Prime Minister Rishi Sunak will always listen to former PMs, Downing Street has said, after Liz Truss used her first public intervention since stepping down to defend her failed bid to boost growth.
But Downing Street also appeared to rebuff the former prime minister’s suggestion that the UK’s “fiscal policy is in a straitjacket” and that a “worrying economic consensus” is threatening growth.
In her first detailed comments since she was forced out of No 10, Ms Truss said she had not appreciated the strength of the resistance she would face to her plans.
While she acknowledged that she was not “blameless” over the way her chancellor Kwasi Kwarteng’s infamous mini-budget catastrophically unravelled, she still believed her approach to driving growth was the right one.
Writing in The Sunday Telegraph, she said: “I am not claiming to be blameless in what happened, but fundamentally I was not given a realistic chance to enact my policies by a very powerful economic establishment, coupled with a lack of political support.
“I assumed upon entering Downing Street that my mandate would be respected and accepted. How wrong I was. While I anticipated resistance to my programme from the system, I underestimated the extent of it.
She also warned the country has “ended up in a situation as a country where fiscal policy is in a straitjacket. Moreover, there is a worrying economic consensus – both at a national and, increasingly, international level – that is preventing economic dynamism and growth”.
A Number 10 spokesman appeared to distance Mr Sunak and his Conservative administration from the comments about fiscal policy.
The spokesman said that while he does not comment on former governments or prime ministers, “in broader terms, we value the scrutiny of independent bodies like the OBR [Office for Budget Responsibility].
“The Chancellor is working closely with them in the lead up to the spring budget as you would expect.
“And they will have a role in providing independent, credible and high quality analysis. We are making the fiscal decisions to get inflation down, which in turn will help us grow the economy.”
“Of course the Prime Minister will listen to all former prime ministers,” he said.
“But you have seen that he has set out his priorities for the country and he is working hard on all of those.
“I think it is important to have diverse debate and that will continue and, like I say, he will listen to all former prime ministers.”
Ms Truss’s premiership lasted just 49 days as she was forced to quit after her chancellor Kwasi Kwarteng’s £45 billion package of unfunded tax cuts panicked the markets and tanked the pound.
Her intervention is likely to be seen in Westminster as a rallying cry for Tory MPs who have been pressing Mr Sunak and Chancellor Jeremy Hunt to cut taxes.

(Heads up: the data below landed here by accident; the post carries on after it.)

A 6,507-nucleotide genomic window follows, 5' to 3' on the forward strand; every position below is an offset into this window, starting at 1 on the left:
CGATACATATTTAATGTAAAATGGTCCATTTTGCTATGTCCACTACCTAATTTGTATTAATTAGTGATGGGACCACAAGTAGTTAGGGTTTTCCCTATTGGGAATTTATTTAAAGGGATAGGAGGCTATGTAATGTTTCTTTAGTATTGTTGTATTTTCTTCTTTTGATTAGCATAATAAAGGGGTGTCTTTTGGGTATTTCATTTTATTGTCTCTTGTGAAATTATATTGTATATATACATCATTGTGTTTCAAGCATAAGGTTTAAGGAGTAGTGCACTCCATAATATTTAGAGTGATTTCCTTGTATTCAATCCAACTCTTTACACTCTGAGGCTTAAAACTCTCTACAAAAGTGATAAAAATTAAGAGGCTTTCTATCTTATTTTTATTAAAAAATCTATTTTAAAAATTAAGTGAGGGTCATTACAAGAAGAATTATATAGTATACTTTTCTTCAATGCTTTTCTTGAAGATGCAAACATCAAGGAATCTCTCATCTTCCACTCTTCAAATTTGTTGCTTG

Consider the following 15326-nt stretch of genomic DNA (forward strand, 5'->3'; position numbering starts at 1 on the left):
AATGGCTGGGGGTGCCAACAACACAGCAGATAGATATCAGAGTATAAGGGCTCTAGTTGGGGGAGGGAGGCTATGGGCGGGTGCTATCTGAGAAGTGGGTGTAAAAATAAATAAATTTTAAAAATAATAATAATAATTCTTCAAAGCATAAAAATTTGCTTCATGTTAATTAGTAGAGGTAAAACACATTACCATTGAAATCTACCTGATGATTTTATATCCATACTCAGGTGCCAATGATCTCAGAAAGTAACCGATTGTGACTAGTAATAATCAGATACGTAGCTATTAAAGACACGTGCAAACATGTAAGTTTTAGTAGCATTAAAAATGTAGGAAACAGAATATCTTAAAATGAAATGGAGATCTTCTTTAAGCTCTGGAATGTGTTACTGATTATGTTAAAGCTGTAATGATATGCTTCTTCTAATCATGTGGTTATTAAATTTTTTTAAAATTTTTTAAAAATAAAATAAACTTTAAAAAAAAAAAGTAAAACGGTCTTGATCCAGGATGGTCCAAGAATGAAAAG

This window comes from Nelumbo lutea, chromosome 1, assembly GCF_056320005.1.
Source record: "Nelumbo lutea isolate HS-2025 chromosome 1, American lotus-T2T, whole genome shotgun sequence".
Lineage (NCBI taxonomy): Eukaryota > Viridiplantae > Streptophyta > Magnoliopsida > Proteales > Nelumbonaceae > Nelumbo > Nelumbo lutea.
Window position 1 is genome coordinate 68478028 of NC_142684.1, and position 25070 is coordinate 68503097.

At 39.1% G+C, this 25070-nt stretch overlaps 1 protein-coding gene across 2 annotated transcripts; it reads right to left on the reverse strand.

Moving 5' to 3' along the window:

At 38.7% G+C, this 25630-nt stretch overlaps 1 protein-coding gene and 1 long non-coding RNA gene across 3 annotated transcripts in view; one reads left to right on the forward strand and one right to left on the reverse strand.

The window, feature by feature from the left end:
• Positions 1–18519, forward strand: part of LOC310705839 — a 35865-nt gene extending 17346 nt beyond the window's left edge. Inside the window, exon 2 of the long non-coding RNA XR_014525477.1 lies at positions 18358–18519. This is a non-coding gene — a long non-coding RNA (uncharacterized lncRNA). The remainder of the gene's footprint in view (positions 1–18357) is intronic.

Health Secretary Steve Barclay said it was “good” to hear from former prime ministers, as he praised the former leader’s Cabinet experience.
During a visit to Kingston Hospital in south-west London, he said: “I think Liz is focusing on the importance of growth and I agree that it is absolutely key, we’ve got to get growth in the economy.
“So it is right to focus on growth and it is right that through focusing on growth that we’ll then get the investment into the wider public sector.
“I’m keen to hear from Liz, she brings huge experience as a former Cabinet minister, she was one of the longest-serving Cabinet ministers, and I think it’s good to hear from colleagues including former prime ministers.”
Over the weekend, former Tory Party chairman Sir Jake Berry offered his support for Ms Truss’s agenda, telling the BBC that she had offered the right “diagnosis of the disease that is facing the country”, although it “wasn’t delivered in the correct way”.
But Labour leader Sir Keir Starmer said his “heart sank” as Ms Truss returned to offer her thoughts on the economy.
Speaking to broadcasters in Bristol, the Labour leader said: “I have to say, my heart sank at the idea of former prime ministers taking the stage to tell us about what they did. They did huge damage to our country and to our economy.
“And there are millions of people across the country still paying the price for the failures, well, 13 years failure of this Conservative government, so what the country needs is for us to move forward.
“We’re not going be able to do that until we have a general election now and a fresh start under Labour.
“But the former prime minister’s contest of who was the biggest failure is just about the last thing that this country needs right now.”